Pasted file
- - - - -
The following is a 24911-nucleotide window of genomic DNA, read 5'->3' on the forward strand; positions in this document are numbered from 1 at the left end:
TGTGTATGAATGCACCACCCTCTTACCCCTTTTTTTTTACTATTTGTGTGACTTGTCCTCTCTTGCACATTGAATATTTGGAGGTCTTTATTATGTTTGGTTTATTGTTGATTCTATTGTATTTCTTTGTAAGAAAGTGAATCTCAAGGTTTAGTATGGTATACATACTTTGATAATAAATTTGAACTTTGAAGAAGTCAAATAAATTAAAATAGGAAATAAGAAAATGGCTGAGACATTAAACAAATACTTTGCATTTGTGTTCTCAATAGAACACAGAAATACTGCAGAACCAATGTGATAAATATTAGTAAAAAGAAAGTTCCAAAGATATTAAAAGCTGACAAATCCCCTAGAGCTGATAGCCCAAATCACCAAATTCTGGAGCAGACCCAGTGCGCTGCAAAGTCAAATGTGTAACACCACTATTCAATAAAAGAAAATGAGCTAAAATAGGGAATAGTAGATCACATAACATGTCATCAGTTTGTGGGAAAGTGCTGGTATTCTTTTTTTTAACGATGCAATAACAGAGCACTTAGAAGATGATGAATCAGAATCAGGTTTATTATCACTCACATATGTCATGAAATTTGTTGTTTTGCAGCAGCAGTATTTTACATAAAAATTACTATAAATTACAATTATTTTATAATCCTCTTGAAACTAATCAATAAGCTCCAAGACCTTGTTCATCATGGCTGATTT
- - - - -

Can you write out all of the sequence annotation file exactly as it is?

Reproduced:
The following is a 24911-nucleotide window of genomic DNA, read 5'->3' on the forward strand; positions in this document are numbered from 1 at the left end:
TGTGTATGAATGCACCACCCTCTTACCCCTTTTTTTTTACTATTTGTGTGACTTGTCCTCTCTTGCACATTGAATATTTGGAGGTCTTTATTATGTTTGGTTTATTGTTGATTCTATTGTATTTCTTTGTAAGAAAGTGAATCTCAAGGTTTAGTATGGTATACATACTTTGATAATAAATTTGAACTTTGAAGAAGTCAAATAAATTAAAATAGGAAATAAGAAAATGGCTGAGACATTAAACAAATACTTTGCATTTGTGTTCTCAATAGAACACAGAAATACTGCAGAACCAATGTGATAAATATTAGTAAAAAGAAAGTTCCAAAGATATTAAAAGCTGACAAATCCCCTAGAGCTGATAGCCCAAATCACCAAATTCTGGAGCAGACCCAGTGCGCTGCAAAGTCAAATGTGTAACACCACTATTCAATAAAAGAAAATGAGCTAAAATAGGGAATAGTAGATCACATAACATGTCATCAGTTTGTGGGAAAGTGCTGGTATTCTTTTTTTTAACGATGCAATAACAGAGCACTTAGAAGATGATGAATCAGAATCAGGTTTATTATCACTCACATATGTCATGAAATTTGTTGTTTTGCAGCAGCAGTATTTTACATAAAAATTACTATAAATTACAATTATTTTATAATCCTCTTGAAACTAATCAATAAGCTCCAAGACCTTGTTCATCATGGCTGATTT